- QUESTION: What if the city sells the 55,000-square-foot Qualex building they bought at 555 Industrial Park Drive for $3.6 million for use as a police station that now would be costly to operate because the state changed the rules on holding cells in city jails and now requires 24/7 staffing that would cost $600,000 annually when a new facility is moved into? Couldn’t that money go to the general fund and be used to pay employees including police even if the city gets only 39 cents on the dollar?
- ANSWER: Unfortunately, it can’t. The building was purchased with redevelopment money. Under the law, the proceeds when it sells must go back to the RDA account which cannot be used to balance the general FROM PAGE 1. The state, however, has demonstrated they have no problem with taking RDA money from cities to balance the state budget despite a court ruling to the contrary. As City Manager Steve Pinkerton has noted, the state simply rewrites rules to get around court orders.
Municipal employees – with the exception of the Manteca Police Officers Association – have made an average of $11,510 per worker in general fund compensation concessions over the next two fiscal years.
The give-backs – the bulk of which is in forgoing 4 percent negotiated raises for calendar years 2010 and 2011 – were made to avoid layoffs and to maintain service levels. The dollar amount municipal employee groups kicked back to the general fund will exceed $3.2 million. The actual savings are far higher when enterprise accounts such as sewer, water, and refuse are taken into account.
The concessions were made by 278 of the city’s 350 municipal employees.
The give backs are part of an effort to trim $2.5 million from the municipal budget to erase a deficit for the current budget year. The city still has $700,000 to cut to balance the budget. The deficit started at $14 million before other cutbacks – including a previously agreed upon 3.7 percent furlough by all municipal workers – went into effect July 1. Employee compensation accounts for 85 percent of the general fund expenditures.
will reconsider position
On Saturday, Manteca laid off 12 police officers as the MPOA opted to keep money in their pockets as well as protect the back-to-back negotiated raises of 4 percent per year instead of avoiding layoffs.
Manteca Mayor Willie Weatherford Sunday said he is hopefully that the union will reexamine the numbers and that the 12 officers will be able to return to work.
The mayor said the same thing happened in Modesto where officers – grappling with the compensation numbers – declined that city’s similar type of offer leading to layoffs. The officers were eventually hired back when the Modesto union agreed to the terms.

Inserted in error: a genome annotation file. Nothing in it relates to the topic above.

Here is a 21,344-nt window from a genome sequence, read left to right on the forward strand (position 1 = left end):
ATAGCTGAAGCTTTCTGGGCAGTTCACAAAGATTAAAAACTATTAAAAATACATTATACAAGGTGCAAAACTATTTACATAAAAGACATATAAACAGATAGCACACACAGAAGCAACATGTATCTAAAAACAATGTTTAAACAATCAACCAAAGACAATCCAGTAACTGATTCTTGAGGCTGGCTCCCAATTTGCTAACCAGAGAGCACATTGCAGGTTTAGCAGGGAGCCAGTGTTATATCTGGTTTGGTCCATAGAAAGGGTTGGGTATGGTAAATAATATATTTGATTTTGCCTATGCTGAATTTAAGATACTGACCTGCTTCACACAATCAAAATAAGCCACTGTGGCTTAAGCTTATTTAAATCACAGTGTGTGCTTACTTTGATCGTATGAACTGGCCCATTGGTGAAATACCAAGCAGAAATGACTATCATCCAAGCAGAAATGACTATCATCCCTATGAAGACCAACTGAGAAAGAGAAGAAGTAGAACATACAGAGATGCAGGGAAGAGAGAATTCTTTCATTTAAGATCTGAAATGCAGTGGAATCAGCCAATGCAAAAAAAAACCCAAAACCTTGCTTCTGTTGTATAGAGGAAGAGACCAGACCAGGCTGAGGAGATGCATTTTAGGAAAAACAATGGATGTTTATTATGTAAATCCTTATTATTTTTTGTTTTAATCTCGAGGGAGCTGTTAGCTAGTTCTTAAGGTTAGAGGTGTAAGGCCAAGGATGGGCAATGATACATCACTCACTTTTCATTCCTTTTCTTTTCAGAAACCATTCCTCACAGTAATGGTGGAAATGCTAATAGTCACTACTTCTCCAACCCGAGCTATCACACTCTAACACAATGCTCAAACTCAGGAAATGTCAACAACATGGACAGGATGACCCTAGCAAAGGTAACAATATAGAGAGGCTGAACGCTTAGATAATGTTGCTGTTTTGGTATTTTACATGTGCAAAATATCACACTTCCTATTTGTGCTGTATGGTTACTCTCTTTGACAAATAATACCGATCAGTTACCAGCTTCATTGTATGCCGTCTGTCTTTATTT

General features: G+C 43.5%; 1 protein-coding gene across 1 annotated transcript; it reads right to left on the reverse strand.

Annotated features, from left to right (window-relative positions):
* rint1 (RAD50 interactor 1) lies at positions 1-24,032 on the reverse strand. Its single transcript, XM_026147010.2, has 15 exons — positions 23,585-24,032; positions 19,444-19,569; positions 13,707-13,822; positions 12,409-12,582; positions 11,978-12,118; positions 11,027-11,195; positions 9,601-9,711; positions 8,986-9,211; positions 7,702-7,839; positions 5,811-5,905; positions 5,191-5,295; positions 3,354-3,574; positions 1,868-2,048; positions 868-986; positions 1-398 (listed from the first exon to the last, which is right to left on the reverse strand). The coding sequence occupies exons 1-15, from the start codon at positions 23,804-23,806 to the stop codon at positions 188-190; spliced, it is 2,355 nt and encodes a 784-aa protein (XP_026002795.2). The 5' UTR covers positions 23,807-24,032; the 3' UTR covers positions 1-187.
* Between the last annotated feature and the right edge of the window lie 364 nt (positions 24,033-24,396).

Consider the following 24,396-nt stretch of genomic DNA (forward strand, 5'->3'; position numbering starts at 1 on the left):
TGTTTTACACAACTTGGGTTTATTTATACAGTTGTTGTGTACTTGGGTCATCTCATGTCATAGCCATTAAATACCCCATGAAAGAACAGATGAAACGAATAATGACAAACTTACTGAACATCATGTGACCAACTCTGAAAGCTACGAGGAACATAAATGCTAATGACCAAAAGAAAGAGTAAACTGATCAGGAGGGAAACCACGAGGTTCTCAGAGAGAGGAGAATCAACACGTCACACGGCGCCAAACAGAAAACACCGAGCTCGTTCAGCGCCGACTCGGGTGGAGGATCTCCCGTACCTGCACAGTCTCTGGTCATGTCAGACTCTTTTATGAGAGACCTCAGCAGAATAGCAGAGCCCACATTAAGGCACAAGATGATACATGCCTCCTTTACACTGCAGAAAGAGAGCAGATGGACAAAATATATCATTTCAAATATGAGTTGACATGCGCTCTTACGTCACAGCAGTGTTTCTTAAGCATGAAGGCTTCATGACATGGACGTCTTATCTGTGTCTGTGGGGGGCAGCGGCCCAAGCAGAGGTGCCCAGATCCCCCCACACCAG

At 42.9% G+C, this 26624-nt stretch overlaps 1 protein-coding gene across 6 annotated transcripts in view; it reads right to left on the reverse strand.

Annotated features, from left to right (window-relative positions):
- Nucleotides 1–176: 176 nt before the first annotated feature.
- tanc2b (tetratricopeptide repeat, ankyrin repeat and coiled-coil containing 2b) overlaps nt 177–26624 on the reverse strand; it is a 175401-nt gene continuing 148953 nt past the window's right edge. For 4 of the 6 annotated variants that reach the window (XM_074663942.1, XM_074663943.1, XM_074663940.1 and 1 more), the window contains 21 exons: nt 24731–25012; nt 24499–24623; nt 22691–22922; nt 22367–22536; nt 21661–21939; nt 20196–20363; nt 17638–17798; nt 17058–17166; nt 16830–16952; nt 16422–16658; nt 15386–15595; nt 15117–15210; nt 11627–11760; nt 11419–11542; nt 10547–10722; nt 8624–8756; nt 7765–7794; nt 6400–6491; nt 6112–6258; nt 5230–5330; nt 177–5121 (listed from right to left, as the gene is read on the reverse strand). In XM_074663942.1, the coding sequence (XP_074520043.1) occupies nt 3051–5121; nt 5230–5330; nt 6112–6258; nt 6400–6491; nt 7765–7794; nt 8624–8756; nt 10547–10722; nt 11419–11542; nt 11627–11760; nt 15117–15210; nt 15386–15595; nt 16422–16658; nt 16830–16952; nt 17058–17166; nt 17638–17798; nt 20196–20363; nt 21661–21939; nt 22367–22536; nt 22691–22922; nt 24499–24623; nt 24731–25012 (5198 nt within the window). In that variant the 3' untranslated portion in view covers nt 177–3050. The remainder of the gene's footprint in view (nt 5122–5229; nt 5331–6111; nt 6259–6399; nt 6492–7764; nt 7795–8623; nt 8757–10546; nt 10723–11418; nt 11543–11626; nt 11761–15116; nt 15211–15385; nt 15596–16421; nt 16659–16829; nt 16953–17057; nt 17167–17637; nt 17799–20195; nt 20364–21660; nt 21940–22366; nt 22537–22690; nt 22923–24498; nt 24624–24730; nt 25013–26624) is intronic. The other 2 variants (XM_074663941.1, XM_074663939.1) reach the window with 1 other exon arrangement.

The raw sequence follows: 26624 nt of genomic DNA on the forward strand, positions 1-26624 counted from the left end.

“It’s reality, we just don’t have the money,” Weatherford said.
Officers were being asked to forgo the future raises as well as suspend their uniform allowance of $1,000 annually for two years and pay some into their retirement. The city contends the out-of-pocket cost for an average officer who earned over $110,000 in 2008 would be $118 every pay check as retirement contributions are pre tax.
Public safety employees – police and fire – can retire a number of years earlier than other workers using the Public Employees Retirement System.
It is why Manteca is paying 26.1 percent of an officer’s base salary into PERS this year. That is projected to jump to 27.6 percent in 2010 and 30 percent in 2011.
Municipal contracts call for a firefighter or police officer to receive an annual retirement based on 3 percent of their annual salary times the number of years they work. Given that public safety employees can pull down full retirement after 30 years on the job, that means they’d get 90 percent of their salary.
That means a public safety worker making 30 years whose salary is $75,000 in their final year would receive $67,500 annually in retirement. That is $5,500 higher per year than the median household income for a working Manteca family.
By changing the ratio to 2 percent per year worked, someone working 30 years that qualifies for full retirement would get 60 percent of their annual salary in retirement or $45,000.
are budget breaker
The rising cost of retirement – led by the public safety – is the main culprit behind the structured deficit of the last seven years.
The mayor noted that “personally I think it is going to get worse” when it comes to revenue for local governments throughout California. With a $1.1 billion hole in the state budget already 10 weeks after a deal was made, the prospect is high that the state will look to take local money again.
Although none of the enterprise accounts are in deficit mode as the general fund is but due to cost pressures led by energy and new environmental standards such as the pending California Air Resources Board rule on cleaner burning garbage trucks that would cost in excess of $3 million to improve, the accounts are in danger of having costs get out-of-line. Sewer, as an example, which was projected to be in solid shape with rate increases already approved over the next three years could be impacted severely with double-digit delinquency rate in residnetial accounts.
The city has put in new policies that require renters to provide the city with a copy of their lease before services are turned back on. That prevents someone from defaulting, having their water cut-off and simply having someone else who lives in the house using a different last name reopen a new account saying they just moved in.
To contact Dennis Wyatt, e-mail firstname.lastname@example.org